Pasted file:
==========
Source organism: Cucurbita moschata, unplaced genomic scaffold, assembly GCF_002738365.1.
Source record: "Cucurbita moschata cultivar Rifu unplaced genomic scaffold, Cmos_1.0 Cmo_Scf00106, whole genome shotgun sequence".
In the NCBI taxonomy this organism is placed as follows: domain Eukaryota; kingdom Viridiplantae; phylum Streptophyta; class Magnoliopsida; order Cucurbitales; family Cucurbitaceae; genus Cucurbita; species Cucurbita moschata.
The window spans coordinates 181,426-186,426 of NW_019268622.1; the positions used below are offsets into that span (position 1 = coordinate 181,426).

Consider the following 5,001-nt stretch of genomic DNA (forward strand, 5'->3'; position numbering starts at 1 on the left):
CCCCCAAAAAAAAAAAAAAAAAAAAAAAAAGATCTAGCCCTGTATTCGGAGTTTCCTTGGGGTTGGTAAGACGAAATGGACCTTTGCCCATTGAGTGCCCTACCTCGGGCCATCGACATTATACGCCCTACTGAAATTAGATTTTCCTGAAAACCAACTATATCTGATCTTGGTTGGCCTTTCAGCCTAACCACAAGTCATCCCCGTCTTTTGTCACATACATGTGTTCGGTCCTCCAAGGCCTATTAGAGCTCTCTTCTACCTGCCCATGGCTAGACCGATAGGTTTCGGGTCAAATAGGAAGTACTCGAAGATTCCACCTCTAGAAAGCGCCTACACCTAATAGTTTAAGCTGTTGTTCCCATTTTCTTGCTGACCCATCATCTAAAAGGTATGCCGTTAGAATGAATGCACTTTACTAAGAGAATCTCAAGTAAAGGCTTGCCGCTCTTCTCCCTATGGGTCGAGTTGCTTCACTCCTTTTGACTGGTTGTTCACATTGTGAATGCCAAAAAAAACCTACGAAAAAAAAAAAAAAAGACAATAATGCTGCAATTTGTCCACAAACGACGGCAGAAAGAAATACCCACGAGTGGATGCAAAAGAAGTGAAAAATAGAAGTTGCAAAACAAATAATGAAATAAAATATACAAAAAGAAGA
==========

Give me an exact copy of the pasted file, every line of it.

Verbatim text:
Source organism: Cucurbita moschata, unplaced genomic scaffold, assembly GCF_002738365.1.
Source record: "Cucurbita moschata cultivar Rifu unplaced genomic scaffold, Cmos_1.0 Cmo_Scf00106, whole genome shotgun sequence".
In the NCBI taxonomy this organism is placed as follows: domain Eukaryota; kingdom Viridiplantae; phylum Streptophyta; class Magnoliopsida; order Cucurbitales; family Cucurbitaceae; genus Cucurbita; species Cucurbita moschata.
The window spans coordinates 181,426-186,426 of NW_019268622.1; the positions used below are offsets into that span (position 1 = coordinate 181,426).

Consider the following 5,001-nt stretch of genomic DNA (forward strand, 5'->3'; position numbering starts at 1 on the left):
CCCCCAAAAAAAAAAAAAAAAAAAAAAAAAGATCTAGCCCTGTATTCGGAGTTTCCTTGGGGTTGGTAAGACGAAATGGACCTTTGCCCATTGAGTGCCCTACCTCGGGCCATCGACATTATACGCCCTACTGAAATTAGATTTTCCTGAAAACCAACTATATCTGATCTTGGTTGGCCTTTCAGCCTAACCACAAGTCATCCCCGTCTTTTGTCACATACATGTGTTCGGTCCTCCAAGGCCTATTAGAGCTCTCTTCTACCTGCCCATGGCTAGACCGATAGGTTTCGGGTCAAATAGGAAGTACTCGAAGATTCCACCTCTAGAAAGCGCCTACACCTAATAGTTTAAGCTGTTGTTCCCATTTTCTTGCTGACCCATCATCTAAAAGGTATGCCGTTAGAATGAATGCACTTTACTAAGAGAATCTCAAGTAAAGGCTTGCCGCTCTTCTCCCTATGGGTCGAGTTGCTTCACTCCTTTTGACTGGTTGTTCACATTGTGAATGCCAAAAAAAACCTACGAAAAAAAAAAAAAAAGACAATAATGCTGCAATTTGTCCACAAACGACGGCAGAAAGAAATACCCACGAGTGGATGCAAAAGAAGTGAAAAATAGAAGTTGCAAAACAAATAATGAAATAAAATATACAAAAAGAAGA